American Routes delves into the colorful convergence of art and music… from artist musicians, to painterly album covers and audacious poster art. Richie Havens was one such artist turned musician. We’ll learn about his tenure as a Greenwich Village portraitist and his legendary opening act at Woodstock. Then conversation with artist Peter Max, known for his pop-art colors, cosmic subjects and iconic album covers. And a visit to Nashville’s Hatch Show Print, who printed posters for musicians from Bessie Smith to Johnny Cash, for a primer on the art of letterpress.
We profile two men that begin in classical and jazz and move in different directions. Buttressed by a conservatory background, French horn player and composer David Amram moves freely and eclectically across genres of Latin, jazz, folk and classical music. Blind pianist Marcus Roberts speaks about his time spent as protege of Wynton Marsalis and looking back over the history of jazz to his touchstones, James P. Johnson, Monk, Jelly Roll Morton and others.
Singer Mavis Staples grew up singing blues-inflected gospel with her family in Chicago, lead by her father Pops Staples’s distinctive voice and guitar style. Their sound transcended the local scene, translating the message of the Civil Rights movement into song. We’ll talk with Mavis about her latest efforts with Wilco’s Jeff Tweedy. Then, we’ll sit in while jazz songsmith Bob Dorough spins stories of the 1950s jazz world and takes us back to Schoolhouse Rock to share his thoughts on the magical properties of the number 3.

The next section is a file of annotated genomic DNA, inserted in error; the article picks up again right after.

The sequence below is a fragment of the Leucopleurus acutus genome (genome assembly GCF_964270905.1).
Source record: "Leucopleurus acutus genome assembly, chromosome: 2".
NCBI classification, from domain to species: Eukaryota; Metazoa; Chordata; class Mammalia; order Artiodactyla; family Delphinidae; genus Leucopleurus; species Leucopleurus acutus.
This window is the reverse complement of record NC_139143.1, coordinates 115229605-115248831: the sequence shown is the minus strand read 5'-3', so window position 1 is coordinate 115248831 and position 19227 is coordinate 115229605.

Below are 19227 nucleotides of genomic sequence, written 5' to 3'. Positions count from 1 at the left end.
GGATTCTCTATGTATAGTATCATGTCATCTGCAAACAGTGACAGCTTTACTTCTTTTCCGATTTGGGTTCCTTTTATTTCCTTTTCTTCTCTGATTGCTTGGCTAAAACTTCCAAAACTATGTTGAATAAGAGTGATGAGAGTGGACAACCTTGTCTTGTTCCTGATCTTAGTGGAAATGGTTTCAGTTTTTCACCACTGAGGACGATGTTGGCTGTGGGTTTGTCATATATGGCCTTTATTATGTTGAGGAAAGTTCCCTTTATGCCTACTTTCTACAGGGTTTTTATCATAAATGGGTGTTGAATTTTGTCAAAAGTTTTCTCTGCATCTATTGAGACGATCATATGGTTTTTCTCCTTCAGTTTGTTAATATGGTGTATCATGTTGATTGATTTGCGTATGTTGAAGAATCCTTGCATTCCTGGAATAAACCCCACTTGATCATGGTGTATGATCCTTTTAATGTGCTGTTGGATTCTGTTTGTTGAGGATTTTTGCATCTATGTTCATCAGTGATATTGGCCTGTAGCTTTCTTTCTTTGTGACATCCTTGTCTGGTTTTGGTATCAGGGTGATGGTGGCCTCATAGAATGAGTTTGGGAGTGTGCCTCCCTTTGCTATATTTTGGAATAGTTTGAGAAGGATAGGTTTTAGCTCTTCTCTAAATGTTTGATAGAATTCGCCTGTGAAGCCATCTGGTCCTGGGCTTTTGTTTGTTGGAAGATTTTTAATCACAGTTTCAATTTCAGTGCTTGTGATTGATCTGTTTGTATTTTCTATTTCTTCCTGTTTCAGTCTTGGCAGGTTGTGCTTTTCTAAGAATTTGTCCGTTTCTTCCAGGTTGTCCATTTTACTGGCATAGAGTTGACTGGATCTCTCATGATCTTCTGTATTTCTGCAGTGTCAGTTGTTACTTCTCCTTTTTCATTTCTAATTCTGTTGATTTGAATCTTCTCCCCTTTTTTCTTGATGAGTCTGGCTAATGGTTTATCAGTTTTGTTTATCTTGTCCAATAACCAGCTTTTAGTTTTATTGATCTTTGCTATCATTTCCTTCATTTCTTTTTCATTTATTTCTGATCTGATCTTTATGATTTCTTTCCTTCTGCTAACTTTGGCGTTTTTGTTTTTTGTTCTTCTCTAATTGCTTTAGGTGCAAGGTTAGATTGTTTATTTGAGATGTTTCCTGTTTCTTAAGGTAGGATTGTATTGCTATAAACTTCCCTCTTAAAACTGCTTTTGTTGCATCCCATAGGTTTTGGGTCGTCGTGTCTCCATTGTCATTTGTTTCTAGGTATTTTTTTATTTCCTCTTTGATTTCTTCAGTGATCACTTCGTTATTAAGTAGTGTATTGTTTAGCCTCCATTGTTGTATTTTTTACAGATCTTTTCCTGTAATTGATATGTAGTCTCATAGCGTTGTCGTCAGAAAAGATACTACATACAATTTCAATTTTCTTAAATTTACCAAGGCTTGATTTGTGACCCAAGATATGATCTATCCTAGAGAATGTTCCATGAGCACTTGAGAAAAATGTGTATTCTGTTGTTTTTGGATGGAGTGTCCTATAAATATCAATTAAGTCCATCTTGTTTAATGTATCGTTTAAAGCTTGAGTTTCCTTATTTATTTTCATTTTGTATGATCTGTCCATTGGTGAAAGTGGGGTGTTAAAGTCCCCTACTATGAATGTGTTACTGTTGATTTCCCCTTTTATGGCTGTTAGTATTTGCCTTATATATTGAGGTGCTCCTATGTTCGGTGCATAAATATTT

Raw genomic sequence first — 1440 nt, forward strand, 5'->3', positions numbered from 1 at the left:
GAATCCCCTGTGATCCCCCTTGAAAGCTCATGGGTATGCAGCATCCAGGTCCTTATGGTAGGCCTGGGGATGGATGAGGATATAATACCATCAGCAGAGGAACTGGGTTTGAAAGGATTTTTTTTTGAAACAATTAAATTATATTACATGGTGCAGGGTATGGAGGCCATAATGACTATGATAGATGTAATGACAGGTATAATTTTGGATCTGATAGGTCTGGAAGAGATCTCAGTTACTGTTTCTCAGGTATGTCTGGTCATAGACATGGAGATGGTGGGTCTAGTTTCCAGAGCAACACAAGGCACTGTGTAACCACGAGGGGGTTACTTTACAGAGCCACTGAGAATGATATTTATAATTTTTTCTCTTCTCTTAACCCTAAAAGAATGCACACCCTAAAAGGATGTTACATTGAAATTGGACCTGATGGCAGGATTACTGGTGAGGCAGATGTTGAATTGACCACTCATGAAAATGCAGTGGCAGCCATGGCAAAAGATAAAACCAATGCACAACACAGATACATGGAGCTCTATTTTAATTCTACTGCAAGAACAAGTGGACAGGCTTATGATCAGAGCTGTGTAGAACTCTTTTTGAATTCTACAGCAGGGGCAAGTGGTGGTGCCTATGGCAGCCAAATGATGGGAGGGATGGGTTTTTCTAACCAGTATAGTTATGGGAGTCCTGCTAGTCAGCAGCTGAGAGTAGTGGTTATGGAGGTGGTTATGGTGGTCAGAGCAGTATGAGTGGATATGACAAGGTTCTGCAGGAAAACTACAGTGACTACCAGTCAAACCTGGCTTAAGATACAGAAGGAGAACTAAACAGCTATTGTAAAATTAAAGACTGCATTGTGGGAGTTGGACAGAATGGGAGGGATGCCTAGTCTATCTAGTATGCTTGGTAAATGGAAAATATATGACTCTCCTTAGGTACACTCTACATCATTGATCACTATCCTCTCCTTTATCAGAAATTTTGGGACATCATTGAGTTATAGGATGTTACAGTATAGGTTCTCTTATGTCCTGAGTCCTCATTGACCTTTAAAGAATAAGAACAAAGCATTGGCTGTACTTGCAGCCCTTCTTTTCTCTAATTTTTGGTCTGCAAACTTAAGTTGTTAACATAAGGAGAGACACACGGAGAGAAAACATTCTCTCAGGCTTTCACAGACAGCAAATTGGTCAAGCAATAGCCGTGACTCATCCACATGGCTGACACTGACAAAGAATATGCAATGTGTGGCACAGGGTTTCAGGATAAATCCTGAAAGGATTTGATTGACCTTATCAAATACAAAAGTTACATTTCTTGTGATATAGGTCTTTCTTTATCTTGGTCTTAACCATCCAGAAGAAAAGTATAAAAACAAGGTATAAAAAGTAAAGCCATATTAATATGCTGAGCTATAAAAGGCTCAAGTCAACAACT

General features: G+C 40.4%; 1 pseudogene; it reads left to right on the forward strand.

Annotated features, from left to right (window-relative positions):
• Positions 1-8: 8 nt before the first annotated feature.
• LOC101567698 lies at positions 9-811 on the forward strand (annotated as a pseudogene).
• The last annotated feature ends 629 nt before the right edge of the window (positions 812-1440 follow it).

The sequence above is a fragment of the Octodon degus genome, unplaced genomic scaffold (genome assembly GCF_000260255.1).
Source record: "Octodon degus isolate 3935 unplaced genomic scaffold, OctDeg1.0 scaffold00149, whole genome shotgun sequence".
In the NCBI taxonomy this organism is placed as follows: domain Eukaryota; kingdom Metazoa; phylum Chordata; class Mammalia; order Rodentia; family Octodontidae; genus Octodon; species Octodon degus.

This week we are visited by two men with legendary voices, in country and soul, famous for their duets and more. From the cotton patches of East Texas, George Jones remains one of the most distinctive voices in country music or otherwise. Known as “The King of Broken Hearts,” his hits through the ’60s and ’70s remain the high water mark for country ballads. Sam Moore, formerly of Sam & Dave, recalls his early days as a gospel singer in Miami and his conversion to pop. As a ’60s “Soul Man” he recorded a string of jukebox classics, then pressed through difficult times and has emerged with a second career on his own.